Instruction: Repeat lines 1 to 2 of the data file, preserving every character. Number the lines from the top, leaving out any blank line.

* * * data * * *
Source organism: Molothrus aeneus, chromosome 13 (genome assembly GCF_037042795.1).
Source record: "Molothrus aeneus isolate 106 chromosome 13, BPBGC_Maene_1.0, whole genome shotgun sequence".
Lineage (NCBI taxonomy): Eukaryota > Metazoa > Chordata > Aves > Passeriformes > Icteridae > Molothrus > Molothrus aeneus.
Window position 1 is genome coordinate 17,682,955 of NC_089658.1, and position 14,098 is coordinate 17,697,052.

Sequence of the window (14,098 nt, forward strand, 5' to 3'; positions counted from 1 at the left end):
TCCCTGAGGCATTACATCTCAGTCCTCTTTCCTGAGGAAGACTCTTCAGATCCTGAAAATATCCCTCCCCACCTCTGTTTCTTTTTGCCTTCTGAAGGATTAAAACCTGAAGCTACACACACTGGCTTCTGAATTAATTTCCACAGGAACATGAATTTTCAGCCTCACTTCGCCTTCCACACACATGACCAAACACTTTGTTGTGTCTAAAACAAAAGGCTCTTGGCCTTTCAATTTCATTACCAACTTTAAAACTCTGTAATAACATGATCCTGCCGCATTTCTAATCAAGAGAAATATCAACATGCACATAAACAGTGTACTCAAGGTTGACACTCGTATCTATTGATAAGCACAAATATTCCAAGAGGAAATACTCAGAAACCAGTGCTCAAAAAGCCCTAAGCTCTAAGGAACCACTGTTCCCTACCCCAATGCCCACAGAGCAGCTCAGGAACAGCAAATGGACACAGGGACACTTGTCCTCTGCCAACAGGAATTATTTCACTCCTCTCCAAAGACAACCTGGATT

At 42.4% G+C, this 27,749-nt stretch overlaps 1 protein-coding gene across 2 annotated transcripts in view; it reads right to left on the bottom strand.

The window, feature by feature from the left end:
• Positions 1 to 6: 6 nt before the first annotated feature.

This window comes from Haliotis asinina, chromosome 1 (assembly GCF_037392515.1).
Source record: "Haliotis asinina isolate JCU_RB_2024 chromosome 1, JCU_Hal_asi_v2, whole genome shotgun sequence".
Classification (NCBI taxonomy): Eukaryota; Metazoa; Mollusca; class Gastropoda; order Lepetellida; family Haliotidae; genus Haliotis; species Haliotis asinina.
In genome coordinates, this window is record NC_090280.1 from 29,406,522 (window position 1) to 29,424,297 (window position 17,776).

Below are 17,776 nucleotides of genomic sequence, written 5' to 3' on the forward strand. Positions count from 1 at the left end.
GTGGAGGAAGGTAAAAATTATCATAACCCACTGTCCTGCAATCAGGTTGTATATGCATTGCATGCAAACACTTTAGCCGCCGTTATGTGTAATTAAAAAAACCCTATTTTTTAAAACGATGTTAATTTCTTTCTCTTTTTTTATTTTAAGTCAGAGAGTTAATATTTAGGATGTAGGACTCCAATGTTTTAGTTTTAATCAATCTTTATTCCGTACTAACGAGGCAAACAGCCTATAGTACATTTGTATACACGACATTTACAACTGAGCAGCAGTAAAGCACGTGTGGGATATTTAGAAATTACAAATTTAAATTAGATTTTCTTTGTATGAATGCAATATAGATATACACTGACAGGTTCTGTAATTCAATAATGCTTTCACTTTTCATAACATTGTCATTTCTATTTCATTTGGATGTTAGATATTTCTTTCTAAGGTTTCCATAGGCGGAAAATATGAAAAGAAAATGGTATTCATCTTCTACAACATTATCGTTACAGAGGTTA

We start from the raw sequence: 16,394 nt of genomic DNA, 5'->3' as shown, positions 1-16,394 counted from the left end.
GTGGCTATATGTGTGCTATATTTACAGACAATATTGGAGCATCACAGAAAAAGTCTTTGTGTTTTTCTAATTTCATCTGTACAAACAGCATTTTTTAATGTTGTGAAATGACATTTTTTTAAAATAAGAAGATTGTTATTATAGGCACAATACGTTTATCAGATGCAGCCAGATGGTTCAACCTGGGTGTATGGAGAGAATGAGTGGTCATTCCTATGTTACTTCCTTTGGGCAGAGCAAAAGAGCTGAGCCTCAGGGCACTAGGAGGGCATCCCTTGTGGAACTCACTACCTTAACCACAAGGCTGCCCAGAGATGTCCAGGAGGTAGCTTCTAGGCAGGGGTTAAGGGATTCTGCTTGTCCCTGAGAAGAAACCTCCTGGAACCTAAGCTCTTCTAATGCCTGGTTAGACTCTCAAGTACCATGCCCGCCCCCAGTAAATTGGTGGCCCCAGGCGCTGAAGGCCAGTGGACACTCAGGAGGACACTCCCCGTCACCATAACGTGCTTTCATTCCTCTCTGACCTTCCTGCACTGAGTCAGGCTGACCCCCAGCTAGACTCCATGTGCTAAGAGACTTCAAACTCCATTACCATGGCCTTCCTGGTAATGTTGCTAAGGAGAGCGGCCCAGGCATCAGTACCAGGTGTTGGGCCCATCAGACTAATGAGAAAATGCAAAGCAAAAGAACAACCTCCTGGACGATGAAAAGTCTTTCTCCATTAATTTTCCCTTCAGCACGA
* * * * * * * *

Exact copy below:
Source organism: Molothrus aeneus, chromosome 13 (genome assembly GCF_037042795.1).
Source record: "Molothrus aeneus isolate 106 chromosome 13, BPBGC_Maene_1.0, whole genome shotgun sequence".